We’ve all been super busy in the garden the past few weeks but especially the woodland garden.  We couldn’t have done it without Scott’s help, so a big THANK YOU! to Scott. 😀 At last, we have soil in the River Kwai and a bridge over it.  Two actually! They need securing and covering with chicken wire, so they aren’t lethally slippy in wet weather but at least the end is in sight!  We have started planting up the River Kwai with blue plants that will self-seed and spread and the aim is to be able to stand on the bridges and look up (or down) and hopefully, at most times of the year, there should be a ribbon of blue that looks almost like a river running down through the woods.  Well, that’s the hopeful idea anyway 😀 Here are a couple of photos of how it looks so far…

Wow! Look what the camera caught last night!

I am so pleased with this video of a vixen caught on one of the Trailcams last night. She is obviously nursing her kits somewhere. Unfortunately, one of the other Trailcams wasn’t working last night, so when she trots off into our little woodland, it doesn’t pick up her trail when it would have done had it been working and I am so very cross about that. It also means that it hasn’t picked up anything from one of the hedgehog feeding stations either. The other cameras did pick up a hedgehog feeding, so they were out and about last night. I couldn’t tell the size of the hog from the particular camera that took it.

Click the word Vixen below to see the video…

Vixen

 

One fox, one hedgehog in hiding and one out and about, and a little lemon Peugot.

Caught our first fox of the year on camera. Only a photo but hopefully we will catch it on video next time.

fox-25-feb-2017

The same night the Trailcams took a couple of photos and videos of hedgehogs in the woods. I have moved one of the cameras to hopefully get more ground shots now that we are having more visitors to the woods and I’ve also placed another camera at the start of our woods and I’m hoping between the three cameras all at ground level, I can track the wildlife’s journey through our place. Click below to view the video…

Hedgehog out early in the year

Moving on to our lodger, Eric.

eric-weigh-in-1-3-2017

As you know, every day Eric gets weighed and most nights he gets to have the run of our kitchen and to search for his food.  We barricade the cellar door which comes up into the kitchen, as he loves the smell of damp earth that he can detect through the gap in the door and he tries his best to scratch his way through the door and into the cellar. So, with that part of the kitchen secure I didn’t think to worry about anywhere else he may get into.  Silly me!  He managed to crawl through a small space and into the cupboard that houses the central heating boiler.  We have turned off the heating so he doesn’t burn himself on the copper pipes at the back of the boiler but he has decided to play hard to get and has been hiding at the back of the boiler for the better part of three hours.  Every now and then I hear him having a scratch or cleaning himself and I can hear him scurrying back and forth.  There is plenty of room behind the boiler and for him to get out. He just doesn’t want to.  I have placed a tray of freshly dug up wet soil from the garden laced with live mealie worms (yummy!) not far from the boiler cupboard and sooner or later he will get hungry and have to come out. We just have to be there when he does.  I hope it doesn’t go very cold tonight, only we can’t turn the heating back on until he is safely away from the pipes. If you look closely at the right hand side of the following photo you can just make him out all snuggled down.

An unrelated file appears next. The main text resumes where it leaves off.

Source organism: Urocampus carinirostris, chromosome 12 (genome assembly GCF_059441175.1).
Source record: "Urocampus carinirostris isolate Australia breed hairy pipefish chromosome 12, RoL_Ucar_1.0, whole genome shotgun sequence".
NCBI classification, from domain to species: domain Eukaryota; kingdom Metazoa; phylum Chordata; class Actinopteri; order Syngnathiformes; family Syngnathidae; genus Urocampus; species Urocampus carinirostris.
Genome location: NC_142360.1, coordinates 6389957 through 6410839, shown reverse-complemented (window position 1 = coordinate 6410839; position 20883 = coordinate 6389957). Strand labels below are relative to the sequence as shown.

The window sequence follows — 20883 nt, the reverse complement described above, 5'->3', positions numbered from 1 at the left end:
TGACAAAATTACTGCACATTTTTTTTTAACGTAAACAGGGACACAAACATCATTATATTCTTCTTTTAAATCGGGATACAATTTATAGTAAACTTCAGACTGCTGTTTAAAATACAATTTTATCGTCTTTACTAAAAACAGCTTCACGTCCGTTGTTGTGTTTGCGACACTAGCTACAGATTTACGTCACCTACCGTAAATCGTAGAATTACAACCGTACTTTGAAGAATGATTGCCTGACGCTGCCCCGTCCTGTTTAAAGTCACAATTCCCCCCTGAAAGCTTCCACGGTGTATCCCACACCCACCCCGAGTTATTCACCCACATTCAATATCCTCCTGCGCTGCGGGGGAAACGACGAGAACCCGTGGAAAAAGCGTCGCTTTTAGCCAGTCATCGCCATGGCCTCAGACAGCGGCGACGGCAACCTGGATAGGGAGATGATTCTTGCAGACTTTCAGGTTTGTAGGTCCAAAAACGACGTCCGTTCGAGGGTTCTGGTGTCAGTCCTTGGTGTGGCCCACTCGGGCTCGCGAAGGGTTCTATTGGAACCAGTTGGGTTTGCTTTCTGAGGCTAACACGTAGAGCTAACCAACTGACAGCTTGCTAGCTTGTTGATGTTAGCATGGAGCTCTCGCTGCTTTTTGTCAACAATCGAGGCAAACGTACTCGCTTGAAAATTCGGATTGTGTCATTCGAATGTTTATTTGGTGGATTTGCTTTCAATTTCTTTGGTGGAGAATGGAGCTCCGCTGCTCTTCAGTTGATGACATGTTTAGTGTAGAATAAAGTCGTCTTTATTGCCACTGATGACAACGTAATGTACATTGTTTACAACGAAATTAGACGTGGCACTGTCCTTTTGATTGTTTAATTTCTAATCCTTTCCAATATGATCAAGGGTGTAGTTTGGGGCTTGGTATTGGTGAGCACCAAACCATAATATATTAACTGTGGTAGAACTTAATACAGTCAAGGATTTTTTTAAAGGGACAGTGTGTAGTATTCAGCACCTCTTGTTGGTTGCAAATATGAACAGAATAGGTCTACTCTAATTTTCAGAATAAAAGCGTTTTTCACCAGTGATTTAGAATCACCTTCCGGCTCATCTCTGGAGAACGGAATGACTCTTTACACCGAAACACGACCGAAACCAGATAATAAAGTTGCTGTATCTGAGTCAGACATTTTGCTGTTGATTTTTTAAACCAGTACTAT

eric-hiding-behind-the-boiler

Before Eric decided to go into hiding, we had a very successful day helping Olivia to buy her very first car: a lovely lemon Peugot 107.  We pick it up from the garage tomorrow.  I will post a photo of her with it when we get back home.

livvys-first-car